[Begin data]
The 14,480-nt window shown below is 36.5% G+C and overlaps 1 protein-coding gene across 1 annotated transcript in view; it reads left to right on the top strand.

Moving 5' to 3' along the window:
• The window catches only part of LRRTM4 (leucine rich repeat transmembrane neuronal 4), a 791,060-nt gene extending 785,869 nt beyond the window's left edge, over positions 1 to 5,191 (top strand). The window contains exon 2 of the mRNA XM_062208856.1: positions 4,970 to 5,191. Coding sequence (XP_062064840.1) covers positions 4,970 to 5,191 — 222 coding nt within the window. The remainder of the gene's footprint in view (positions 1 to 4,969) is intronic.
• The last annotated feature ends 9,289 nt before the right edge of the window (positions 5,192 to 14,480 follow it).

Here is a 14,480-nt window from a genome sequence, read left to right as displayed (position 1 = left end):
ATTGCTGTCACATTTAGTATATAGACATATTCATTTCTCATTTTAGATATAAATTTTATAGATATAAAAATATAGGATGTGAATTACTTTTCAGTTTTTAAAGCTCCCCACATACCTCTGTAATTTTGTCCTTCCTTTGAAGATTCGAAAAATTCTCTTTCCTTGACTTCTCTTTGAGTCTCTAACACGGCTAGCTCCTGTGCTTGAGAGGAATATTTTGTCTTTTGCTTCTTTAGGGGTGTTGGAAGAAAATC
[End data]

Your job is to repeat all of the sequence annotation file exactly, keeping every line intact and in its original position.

The 14,480-nt window shown below is 36.5% G+C and overlaps 1 protein-coding gene across 1 annotated transcript in view; it reads left to right on the top strand.

Moving 5' to 3' along the window:
• The window catches only part of LRRTM4 (leucine rich repeat transmembrane neuronal 4), a 791,060-nt gene extending 785,869 nt beyond the window's left edge, over positions 1 to 5,191 (top strand). The window contains exon 2 of the mRNA XM_062208856.1: positions 4,970 to 5,191. Coding sequence (XP_062064840.1) covers positions 4,970 to 5,191 — 222 coding nt within the window. The remainder of the gene's footprint in view (positions 1 to 4,969) is intronic.
• The last annotated feature ends 9,289 nt before the right edge of the window (positions 5,192 to 14,480 follow it).

Here is a 14,480-nt window from a genome sequence, read left to right as displayed (position 1 = left end):
ATTGCTGTCACATTTAGTATATAGACATATTCATTTCTCATTTTAGATATAAATTTTATAGATATAAAAATATAGGATGTGAATTACTTTTCAGTTTTTAAAGCTCCCCACATACCTCTGTAATTTTGTCCTTCCTTTGAAGATTCGAAAAATTCTCTTTCCTTGACTTCTCTTTGAGTCTCTAACACGGCTAGCTCCTGTGCTTGAGAGGAATATTTTGTCTTTTGCTTCTTTAGGGGTGTTGGAAGAAAATC